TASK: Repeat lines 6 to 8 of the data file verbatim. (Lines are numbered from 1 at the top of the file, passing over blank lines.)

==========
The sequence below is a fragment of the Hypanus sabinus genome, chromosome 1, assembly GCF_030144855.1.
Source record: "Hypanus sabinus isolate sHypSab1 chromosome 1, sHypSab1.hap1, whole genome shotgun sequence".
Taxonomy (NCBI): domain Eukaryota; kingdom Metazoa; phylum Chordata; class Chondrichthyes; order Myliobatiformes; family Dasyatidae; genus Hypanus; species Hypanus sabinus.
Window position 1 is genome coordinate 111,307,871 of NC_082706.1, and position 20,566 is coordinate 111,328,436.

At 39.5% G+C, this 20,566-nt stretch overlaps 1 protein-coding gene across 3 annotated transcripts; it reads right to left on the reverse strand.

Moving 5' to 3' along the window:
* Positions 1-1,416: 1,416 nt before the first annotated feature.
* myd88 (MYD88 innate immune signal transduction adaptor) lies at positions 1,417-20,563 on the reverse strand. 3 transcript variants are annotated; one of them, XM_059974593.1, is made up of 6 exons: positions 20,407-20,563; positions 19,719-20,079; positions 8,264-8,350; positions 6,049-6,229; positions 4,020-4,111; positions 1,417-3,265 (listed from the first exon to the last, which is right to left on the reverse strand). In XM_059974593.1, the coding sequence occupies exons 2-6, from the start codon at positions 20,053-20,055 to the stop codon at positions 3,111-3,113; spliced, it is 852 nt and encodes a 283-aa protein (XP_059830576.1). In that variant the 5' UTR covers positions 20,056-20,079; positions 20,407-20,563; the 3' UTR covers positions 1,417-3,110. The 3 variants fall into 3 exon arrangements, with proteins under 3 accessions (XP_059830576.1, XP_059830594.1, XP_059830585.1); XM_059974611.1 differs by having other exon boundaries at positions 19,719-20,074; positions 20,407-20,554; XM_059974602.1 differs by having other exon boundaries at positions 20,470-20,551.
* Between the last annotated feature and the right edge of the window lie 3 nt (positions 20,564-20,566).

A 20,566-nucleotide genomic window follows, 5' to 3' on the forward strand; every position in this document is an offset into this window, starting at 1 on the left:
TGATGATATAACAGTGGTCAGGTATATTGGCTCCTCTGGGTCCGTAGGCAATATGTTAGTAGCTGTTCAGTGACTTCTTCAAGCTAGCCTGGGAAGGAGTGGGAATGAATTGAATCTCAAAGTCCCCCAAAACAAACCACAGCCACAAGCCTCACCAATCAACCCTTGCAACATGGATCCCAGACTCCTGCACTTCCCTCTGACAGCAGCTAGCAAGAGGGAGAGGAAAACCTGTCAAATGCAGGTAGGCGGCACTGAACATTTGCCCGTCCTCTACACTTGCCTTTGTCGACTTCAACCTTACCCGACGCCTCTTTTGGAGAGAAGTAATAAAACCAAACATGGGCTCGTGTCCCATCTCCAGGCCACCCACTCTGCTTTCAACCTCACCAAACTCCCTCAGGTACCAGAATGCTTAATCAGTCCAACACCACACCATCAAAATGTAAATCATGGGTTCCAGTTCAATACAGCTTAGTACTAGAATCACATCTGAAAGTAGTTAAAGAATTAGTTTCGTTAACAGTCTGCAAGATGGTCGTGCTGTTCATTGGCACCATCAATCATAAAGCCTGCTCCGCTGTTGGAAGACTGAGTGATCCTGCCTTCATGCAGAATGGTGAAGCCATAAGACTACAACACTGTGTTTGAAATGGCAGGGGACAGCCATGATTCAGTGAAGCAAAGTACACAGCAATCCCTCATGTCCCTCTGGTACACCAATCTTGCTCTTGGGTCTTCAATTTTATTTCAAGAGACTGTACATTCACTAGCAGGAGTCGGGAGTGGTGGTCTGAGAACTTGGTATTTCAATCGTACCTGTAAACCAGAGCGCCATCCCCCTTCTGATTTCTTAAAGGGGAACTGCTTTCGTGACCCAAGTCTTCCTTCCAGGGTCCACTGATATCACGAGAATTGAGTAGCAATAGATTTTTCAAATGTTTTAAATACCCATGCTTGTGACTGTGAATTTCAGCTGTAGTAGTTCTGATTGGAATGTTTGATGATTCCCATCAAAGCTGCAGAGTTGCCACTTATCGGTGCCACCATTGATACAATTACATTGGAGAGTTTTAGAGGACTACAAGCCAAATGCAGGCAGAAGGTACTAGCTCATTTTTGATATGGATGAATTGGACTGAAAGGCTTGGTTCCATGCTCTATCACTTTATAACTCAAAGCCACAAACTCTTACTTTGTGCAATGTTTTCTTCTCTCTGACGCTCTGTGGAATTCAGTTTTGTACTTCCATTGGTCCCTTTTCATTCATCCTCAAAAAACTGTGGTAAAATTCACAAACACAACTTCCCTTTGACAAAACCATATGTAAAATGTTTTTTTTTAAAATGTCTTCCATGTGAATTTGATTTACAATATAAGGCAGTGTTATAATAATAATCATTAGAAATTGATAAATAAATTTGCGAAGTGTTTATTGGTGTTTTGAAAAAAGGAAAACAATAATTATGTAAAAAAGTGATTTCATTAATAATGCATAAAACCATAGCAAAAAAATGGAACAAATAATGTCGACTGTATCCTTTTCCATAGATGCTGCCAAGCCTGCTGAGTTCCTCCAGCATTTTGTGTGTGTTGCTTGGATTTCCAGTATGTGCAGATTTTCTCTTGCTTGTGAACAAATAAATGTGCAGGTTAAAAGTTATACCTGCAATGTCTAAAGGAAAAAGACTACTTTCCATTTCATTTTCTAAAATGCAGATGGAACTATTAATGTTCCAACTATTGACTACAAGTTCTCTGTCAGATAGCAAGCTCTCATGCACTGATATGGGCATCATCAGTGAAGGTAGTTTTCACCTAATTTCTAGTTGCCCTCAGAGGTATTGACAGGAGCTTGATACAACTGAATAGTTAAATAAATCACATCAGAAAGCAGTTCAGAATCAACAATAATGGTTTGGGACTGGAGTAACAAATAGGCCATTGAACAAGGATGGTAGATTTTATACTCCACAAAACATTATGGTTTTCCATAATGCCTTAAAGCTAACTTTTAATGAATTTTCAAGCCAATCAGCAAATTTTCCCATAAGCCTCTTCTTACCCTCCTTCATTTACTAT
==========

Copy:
Moving 5' to 3' along the window:
* Positions 1-1,416: 1,416 nt before the first annotated feature.
* myd88 (MYD88 innate immune signal transduction adaptor) lies at positions 1,417-20,563 on the reverse strand. 3 transcript variants are annotated; one of them, XM_059974593.1, is made up of 6 exons: positions 20,407-20,563; positions 19,719-20,079; positions 8,264-8,350; positions 6,049-6,229; positions 4,020-4,111; positions 1,417-3,265 (listed from the first exon to the last, which is right to left on the reverse strand). In XM_059974593.1, the coding sequence occupies exons 2-6, from the start codon at positions 20,053-20,055 to the stop codon at positions 3,111-3,113; spliced, it is 852 nt and encodes a 283-aa protein (XP_059830576.1). In that variant the 5' UTR covers positions 20,056-20,079; positions 20,407-20,563; the 3' UTR covers positions 1,417-3,110. The 3 variants fall into 3 exon arrangements, with proteins under 3 accessions (XP_059830576.1, XP_059830594.1, XP_059830585.1); XM_059974611.1 differs by having other exon boundaries at positions 19,719-20,074; positions 20,407-20,554; XM_059974602.1 differs by having other exon boundaries at positions 20,470-20,551.